4.2 TELEPHONE/VERBAL ORDERS
Safety is the overriding principle in accepting
verbal or telephone orders. Verbal and telephone orders have a higher
potential for errors as these orders can be misheard, misinterpreted and
- Verbal and telephone orders may be accepted by a
registered nurse, licensed practical nurse, respiratory therapist,
or a pharmacist when it is impossible or impractical for the
authorized prescriber to write them. Authorized prescriber
refers to those health professionals authorized by their health
profession act to give verbal orders (i.e. physicians, nurse
- Licensed practical nurses (LPNs) (see criteria in
Formulary policy 5.1) may accept orders for medications for assigned
stable patients (i.e. adult populations whose outcomes are
predictable) in designated patient care units for medications
administered by the enteral, percutaneous, intramuscular and
subcutaneous routes (excluding intravenous and intrathecal routes).
- Respiratory therapists may accept orders for
medications which they are approved to administer as per Formulary
policy 5.1 and as per their professional practice guidelines.
- Verbal and telephone orders for chemotherapy drugs
are not acceptable. Pharmacists may take a telephone order for any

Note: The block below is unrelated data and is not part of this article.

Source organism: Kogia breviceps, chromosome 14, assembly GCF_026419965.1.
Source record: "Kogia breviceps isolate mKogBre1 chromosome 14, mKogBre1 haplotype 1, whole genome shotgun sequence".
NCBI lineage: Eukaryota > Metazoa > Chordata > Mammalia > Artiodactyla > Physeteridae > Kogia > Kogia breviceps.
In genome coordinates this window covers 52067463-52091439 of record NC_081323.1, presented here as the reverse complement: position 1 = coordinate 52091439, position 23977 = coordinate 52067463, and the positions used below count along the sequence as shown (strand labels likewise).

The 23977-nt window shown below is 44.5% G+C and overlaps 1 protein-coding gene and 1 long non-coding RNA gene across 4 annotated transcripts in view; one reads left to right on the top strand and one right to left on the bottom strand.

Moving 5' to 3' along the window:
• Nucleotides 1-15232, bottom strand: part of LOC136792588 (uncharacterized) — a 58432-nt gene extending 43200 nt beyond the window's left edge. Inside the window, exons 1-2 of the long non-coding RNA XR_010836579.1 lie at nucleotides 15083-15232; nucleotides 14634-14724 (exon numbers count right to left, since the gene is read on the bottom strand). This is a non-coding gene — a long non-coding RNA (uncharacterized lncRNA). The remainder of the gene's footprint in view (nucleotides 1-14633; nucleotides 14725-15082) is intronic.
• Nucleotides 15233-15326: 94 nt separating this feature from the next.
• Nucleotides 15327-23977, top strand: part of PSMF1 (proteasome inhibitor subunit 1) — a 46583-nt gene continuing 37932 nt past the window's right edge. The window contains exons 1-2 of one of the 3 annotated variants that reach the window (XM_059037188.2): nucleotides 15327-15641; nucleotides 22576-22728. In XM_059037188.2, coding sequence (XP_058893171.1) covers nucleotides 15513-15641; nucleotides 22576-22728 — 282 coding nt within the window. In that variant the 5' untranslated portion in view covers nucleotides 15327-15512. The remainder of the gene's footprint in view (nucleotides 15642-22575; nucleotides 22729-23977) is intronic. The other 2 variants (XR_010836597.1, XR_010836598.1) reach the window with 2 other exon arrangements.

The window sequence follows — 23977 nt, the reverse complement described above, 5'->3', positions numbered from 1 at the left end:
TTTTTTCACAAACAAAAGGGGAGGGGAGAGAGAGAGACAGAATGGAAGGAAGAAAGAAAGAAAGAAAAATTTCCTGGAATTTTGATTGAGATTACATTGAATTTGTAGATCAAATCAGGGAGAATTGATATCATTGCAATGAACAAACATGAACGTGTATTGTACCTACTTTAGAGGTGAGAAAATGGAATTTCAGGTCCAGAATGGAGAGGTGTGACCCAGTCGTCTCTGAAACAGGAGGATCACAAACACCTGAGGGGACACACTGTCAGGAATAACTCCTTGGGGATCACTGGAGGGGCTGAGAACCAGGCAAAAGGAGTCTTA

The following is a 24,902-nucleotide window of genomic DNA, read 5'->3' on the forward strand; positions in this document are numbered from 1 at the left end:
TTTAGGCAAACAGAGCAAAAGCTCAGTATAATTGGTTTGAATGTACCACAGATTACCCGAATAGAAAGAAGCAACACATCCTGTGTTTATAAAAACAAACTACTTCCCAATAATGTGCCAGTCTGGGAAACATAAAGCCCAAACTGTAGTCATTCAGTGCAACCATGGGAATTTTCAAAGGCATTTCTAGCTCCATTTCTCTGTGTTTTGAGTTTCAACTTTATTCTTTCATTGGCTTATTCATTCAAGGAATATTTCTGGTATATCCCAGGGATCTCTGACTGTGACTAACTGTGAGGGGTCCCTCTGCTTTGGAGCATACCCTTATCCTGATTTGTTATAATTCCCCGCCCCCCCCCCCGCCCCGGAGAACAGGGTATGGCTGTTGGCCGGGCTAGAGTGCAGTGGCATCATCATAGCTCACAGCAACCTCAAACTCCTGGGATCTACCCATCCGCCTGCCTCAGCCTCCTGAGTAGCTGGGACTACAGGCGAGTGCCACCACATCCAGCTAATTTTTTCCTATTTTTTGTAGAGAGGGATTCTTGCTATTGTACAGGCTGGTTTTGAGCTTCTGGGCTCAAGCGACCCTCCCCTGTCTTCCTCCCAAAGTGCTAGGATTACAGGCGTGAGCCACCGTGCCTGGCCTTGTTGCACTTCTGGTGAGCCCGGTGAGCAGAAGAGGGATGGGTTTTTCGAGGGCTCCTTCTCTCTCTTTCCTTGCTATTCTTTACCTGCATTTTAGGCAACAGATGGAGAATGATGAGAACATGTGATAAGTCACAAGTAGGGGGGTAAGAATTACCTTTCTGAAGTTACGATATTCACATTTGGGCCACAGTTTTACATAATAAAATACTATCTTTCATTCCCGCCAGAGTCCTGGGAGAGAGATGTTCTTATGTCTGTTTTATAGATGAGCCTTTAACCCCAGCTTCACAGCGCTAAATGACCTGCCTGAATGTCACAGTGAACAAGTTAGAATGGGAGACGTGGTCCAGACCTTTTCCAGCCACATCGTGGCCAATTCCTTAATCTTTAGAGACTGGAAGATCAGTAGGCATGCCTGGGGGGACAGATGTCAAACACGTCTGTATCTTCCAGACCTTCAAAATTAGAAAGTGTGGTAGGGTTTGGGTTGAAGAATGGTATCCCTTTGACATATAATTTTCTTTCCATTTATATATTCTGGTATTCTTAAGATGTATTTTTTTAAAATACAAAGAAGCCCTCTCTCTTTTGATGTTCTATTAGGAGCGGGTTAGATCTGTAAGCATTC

required adjustments to the written order or to initiate the
compounding of a chemotherapy preparation.
- Generic drug names should be used when drug orders
- Abbreviations should be avoided when an order is
given or received.
- Medication Reconciliation Order forms cannot be
completed as a telephone order.
- The authorized prescriber identifies self, specifies the
patient's name, and communicates the order.
- The receiver:
- documents the order immediately on the
prescriber order form including the date, time, authorized
prescriber's name and pager number/service, receiver's name, status, and
- repeats the order back to the authorized
- patient name
- drug name and spelling of the drug to avoid
an error due to sound alike drugs
- dosage, pronouncing it in single digits
(e.g. 15 mg should be read as one five)
- frequency (e.g. three times daily, not TID)
- requests the indication for the medication to
assist in avoiding errors.
- questions the authorized prescriber if there is any
uncertainty regarding the order.
- The authorized presriber must countersign the order within 24
hours (or as soon as possible) after communicating the order.
Updated August 9, 2012